A old problem, due to von Neumann goes as follows:

You have a biased coin that produces heads (**H**) with probability , and tails (**T**) with probability *You don’t know* . How can you use this coin to simulate an unbiased coin?

The next paragraph contains a solution, so if you want to solve the problem yourself, stop reading now!

von Neumann’s solution was as follows*:

- Flip the coin twice
- If the outcome is
**HT**, output **H**
- If the outcome is
**TH**, output **T**
- Otherwise, go to 1.

A nice solution, but you can see that you might need to flip the coin many times. In particular, the probability of getting either **HH** or **TT** in any particular round is , which could be really big for highly biased coins.

Is there a more efficient method?

Today I found a beautiful paper examining this question. The insight is that the von Neumann scheme is based on symmetry– picking pairs of output strings that have equal probability, then outputting heads for one and tails for the other.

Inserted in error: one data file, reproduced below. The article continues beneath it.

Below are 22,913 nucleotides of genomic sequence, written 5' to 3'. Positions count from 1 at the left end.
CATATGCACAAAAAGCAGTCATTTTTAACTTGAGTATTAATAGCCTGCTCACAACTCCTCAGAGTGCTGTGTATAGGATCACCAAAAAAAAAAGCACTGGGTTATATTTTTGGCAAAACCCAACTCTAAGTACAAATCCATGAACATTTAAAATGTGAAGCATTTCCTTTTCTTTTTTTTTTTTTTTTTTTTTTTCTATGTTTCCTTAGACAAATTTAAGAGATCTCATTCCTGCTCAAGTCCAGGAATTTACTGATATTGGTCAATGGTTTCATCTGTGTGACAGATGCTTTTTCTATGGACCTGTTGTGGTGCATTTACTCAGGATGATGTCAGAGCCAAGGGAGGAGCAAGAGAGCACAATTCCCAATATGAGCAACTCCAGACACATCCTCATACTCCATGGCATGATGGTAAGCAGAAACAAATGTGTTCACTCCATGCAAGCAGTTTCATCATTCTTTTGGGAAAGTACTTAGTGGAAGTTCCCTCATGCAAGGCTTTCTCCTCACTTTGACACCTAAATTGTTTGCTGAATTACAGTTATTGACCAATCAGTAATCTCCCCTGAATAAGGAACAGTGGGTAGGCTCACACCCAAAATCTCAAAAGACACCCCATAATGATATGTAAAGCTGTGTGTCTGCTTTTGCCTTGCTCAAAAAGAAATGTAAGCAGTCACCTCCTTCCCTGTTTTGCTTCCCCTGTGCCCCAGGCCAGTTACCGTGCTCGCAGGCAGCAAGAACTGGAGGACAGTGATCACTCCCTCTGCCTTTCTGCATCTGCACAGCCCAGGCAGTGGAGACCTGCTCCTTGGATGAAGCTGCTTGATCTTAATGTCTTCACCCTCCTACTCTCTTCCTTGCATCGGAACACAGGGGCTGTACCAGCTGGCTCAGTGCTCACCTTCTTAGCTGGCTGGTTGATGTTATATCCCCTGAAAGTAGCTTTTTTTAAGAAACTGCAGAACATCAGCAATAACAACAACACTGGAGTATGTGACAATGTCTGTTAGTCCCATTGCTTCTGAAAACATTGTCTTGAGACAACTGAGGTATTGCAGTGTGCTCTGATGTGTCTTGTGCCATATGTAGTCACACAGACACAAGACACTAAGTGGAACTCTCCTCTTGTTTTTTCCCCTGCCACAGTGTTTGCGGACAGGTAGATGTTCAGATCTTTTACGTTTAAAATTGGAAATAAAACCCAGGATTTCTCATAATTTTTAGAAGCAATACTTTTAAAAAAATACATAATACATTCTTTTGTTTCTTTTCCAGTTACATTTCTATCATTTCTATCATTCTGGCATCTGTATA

You can draw an (infinitely large) tree, with branches corresponding to random coin flip outcomes, and leaf nodes for an output. The expected number of coin flips for an output is the expected depth in the tree that one reaches before outputting a result and quitting. Viewed in this light, one can think of ways to create more efficient algorithms. The paper contains trees illustrating this wonderfully.

* Incidentally, when starting a paragraph with the name of a person whose first name is not capitalized, should the first character of the paragraph be capitalized? Which convention takes precedence?

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